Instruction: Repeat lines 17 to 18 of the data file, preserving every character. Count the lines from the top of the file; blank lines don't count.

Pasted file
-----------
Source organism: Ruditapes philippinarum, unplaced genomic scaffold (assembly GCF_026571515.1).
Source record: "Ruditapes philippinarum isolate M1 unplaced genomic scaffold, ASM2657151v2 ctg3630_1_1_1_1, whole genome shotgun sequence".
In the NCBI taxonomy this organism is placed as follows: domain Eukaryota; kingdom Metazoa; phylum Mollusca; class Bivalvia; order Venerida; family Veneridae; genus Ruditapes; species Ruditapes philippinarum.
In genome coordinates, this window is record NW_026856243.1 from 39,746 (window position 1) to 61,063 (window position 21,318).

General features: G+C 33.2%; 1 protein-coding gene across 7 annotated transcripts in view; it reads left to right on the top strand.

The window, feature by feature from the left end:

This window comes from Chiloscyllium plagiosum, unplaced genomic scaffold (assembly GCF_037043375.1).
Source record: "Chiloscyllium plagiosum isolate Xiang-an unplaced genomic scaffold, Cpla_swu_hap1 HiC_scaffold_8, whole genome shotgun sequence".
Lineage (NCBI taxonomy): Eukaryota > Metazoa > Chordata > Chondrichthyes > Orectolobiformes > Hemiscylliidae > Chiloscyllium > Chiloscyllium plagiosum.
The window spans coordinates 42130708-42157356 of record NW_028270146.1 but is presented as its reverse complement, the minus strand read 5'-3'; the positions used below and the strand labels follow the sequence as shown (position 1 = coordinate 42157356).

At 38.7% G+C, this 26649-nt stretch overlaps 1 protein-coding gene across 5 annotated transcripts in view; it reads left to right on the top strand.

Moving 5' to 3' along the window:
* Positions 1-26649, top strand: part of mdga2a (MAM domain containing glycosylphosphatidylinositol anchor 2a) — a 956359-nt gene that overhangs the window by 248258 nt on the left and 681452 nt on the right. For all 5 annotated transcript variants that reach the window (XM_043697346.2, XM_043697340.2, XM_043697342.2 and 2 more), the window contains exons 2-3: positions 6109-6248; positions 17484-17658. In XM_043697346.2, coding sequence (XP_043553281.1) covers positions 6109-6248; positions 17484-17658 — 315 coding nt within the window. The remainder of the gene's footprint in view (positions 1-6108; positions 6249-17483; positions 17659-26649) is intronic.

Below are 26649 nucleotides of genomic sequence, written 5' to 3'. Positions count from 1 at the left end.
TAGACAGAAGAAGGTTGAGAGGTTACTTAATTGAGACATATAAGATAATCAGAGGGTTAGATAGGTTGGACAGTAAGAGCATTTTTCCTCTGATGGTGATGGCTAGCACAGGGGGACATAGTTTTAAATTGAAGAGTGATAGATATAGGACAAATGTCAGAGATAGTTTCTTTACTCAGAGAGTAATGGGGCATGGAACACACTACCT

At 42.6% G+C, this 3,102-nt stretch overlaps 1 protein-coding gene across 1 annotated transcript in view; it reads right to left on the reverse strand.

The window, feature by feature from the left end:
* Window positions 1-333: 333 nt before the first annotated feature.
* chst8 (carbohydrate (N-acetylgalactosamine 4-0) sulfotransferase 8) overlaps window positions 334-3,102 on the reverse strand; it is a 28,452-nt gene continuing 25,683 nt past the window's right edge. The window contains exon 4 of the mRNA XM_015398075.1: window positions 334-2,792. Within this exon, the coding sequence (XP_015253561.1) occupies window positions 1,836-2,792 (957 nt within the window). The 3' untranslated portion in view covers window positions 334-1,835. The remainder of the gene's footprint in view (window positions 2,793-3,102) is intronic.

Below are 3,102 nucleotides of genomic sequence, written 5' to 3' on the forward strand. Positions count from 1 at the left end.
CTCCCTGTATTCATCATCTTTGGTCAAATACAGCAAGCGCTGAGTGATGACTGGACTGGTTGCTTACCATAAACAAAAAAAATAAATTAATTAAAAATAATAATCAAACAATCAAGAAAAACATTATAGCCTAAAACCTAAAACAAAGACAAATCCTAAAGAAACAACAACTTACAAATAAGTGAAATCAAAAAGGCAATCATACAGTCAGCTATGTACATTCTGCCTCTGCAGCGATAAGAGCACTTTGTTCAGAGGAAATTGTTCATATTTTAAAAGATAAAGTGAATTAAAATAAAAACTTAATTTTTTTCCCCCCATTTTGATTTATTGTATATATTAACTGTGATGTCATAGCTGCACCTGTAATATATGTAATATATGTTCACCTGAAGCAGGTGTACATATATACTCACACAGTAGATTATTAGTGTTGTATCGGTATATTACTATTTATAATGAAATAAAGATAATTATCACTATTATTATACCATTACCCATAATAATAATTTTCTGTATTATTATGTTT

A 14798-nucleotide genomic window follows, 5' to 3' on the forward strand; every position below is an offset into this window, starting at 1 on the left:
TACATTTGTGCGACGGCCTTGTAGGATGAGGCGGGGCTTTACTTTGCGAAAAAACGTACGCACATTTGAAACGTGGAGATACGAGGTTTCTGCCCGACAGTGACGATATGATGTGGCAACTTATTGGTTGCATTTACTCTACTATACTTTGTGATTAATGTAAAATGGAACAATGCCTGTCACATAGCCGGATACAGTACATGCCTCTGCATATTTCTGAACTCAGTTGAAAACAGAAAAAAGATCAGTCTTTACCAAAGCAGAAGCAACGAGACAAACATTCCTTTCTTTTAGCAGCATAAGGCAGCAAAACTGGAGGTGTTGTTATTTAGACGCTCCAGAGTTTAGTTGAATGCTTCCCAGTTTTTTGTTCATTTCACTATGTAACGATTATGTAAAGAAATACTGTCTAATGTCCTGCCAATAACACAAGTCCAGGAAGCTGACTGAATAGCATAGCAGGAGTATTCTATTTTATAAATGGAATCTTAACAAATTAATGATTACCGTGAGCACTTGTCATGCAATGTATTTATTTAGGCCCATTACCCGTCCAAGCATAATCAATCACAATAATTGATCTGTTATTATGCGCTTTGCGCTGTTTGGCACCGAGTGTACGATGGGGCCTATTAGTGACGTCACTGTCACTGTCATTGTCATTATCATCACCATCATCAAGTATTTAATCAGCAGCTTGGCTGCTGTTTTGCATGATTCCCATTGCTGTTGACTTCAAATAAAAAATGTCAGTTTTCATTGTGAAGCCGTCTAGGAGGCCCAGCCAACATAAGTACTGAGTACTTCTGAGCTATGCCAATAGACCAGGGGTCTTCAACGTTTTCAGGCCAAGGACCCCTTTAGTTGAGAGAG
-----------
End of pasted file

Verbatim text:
The window, feature by feature from the left end:
* Window positions 1-333: 333 nt before the first annotated feature.